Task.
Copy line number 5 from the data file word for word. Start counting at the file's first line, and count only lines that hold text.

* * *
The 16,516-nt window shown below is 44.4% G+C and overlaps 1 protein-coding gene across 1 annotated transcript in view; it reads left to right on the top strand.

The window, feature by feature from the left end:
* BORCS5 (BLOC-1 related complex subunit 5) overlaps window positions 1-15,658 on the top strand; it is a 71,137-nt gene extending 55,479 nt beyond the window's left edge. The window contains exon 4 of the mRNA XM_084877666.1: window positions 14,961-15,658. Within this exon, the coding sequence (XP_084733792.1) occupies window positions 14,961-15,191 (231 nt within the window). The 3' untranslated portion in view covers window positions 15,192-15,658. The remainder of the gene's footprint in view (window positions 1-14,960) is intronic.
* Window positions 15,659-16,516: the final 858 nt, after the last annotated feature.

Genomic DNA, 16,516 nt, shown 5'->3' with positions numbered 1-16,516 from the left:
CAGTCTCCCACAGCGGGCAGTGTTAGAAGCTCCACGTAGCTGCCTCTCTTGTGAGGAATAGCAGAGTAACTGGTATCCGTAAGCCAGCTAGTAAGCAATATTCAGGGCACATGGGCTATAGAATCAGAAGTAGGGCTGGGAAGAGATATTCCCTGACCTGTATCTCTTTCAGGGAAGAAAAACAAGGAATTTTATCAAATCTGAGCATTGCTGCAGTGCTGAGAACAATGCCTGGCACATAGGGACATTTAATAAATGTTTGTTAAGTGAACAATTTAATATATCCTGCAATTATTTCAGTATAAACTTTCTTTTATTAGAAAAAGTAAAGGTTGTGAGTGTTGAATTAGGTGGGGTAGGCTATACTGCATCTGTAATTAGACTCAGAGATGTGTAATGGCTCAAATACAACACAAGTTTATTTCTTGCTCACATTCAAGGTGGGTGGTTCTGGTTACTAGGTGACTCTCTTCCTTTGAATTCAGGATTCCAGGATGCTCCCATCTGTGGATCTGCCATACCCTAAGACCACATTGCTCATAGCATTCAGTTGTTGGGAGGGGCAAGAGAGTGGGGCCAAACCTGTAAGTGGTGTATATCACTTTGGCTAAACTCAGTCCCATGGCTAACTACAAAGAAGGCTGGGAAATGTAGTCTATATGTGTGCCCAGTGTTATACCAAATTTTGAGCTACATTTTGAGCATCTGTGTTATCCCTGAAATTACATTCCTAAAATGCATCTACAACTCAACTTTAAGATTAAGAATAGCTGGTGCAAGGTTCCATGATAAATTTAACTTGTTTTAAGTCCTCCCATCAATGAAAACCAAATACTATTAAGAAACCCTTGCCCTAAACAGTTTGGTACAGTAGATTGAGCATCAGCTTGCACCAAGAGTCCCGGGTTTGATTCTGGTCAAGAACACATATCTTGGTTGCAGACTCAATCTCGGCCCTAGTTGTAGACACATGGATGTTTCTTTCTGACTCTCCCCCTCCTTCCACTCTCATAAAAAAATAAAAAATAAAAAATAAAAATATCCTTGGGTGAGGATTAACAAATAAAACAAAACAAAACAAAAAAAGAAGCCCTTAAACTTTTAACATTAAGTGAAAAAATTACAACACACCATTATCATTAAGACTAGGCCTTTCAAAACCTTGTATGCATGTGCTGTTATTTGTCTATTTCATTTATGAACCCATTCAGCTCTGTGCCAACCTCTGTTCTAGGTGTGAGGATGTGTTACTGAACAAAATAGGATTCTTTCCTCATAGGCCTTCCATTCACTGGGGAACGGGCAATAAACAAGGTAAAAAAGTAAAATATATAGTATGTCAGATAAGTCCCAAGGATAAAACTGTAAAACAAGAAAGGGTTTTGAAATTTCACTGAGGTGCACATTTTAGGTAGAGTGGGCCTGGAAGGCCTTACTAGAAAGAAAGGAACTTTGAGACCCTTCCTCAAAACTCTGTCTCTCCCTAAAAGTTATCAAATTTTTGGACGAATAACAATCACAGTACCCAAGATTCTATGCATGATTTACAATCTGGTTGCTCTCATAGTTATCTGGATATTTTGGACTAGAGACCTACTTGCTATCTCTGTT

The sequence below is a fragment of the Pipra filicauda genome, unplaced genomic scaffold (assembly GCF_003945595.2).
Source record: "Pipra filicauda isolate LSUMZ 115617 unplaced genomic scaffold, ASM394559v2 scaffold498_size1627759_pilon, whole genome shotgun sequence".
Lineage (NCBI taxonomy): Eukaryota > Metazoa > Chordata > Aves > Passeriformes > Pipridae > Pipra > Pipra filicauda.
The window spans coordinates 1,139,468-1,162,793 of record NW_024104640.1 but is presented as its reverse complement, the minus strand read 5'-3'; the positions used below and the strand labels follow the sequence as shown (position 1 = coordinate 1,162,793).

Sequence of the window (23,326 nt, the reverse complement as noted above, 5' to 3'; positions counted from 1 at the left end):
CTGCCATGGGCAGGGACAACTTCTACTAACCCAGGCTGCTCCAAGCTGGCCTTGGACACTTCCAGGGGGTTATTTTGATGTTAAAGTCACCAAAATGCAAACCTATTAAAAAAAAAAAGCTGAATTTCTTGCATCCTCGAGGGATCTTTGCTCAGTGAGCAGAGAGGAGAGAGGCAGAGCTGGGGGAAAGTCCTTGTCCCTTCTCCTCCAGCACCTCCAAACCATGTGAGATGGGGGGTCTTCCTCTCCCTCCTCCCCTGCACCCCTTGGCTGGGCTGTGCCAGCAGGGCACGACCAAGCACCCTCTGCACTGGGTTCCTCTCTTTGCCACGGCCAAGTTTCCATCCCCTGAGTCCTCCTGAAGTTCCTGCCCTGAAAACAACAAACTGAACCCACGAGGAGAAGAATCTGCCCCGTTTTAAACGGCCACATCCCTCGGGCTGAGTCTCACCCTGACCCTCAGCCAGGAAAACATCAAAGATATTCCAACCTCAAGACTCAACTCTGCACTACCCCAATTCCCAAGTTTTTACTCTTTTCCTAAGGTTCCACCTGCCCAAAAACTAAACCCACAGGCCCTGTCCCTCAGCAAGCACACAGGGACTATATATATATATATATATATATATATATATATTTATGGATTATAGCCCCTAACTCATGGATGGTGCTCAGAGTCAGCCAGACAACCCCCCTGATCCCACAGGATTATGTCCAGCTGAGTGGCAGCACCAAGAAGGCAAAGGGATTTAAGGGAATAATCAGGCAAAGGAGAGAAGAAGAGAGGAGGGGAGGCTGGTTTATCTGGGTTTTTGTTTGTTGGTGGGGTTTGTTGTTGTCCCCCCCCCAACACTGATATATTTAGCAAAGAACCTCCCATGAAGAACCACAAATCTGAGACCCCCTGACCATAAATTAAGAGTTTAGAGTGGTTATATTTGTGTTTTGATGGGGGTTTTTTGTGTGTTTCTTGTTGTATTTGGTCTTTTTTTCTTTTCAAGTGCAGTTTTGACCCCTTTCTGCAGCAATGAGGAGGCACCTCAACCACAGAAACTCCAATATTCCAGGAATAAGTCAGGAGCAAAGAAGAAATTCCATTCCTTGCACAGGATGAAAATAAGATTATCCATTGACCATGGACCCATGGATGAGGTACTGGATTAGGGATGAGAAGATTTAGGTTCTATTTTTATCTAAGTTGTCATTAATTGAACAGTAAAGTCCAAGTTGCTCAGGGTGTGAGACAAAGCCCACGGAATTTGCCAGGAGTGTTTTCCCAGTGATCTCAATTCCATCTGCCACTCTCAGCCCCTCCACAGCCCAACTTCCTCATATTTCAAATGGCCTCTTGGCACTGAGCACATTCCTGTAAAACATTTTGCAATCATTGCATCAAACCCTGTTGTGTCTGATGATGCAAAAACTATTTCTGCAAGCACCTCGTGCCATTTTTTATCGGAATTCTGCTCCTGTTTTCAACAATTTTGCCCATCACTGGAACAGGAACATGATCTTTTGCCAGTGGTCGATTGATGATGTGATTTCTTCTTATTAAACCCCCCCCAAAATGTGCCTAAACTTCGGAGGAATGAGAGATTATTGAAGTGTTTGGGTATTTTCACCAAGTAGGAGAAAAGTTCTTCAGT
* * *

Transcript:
Genomic DNA, 16,516 nt, shown 5'->3' with positions numbered 1-16,516 from the left: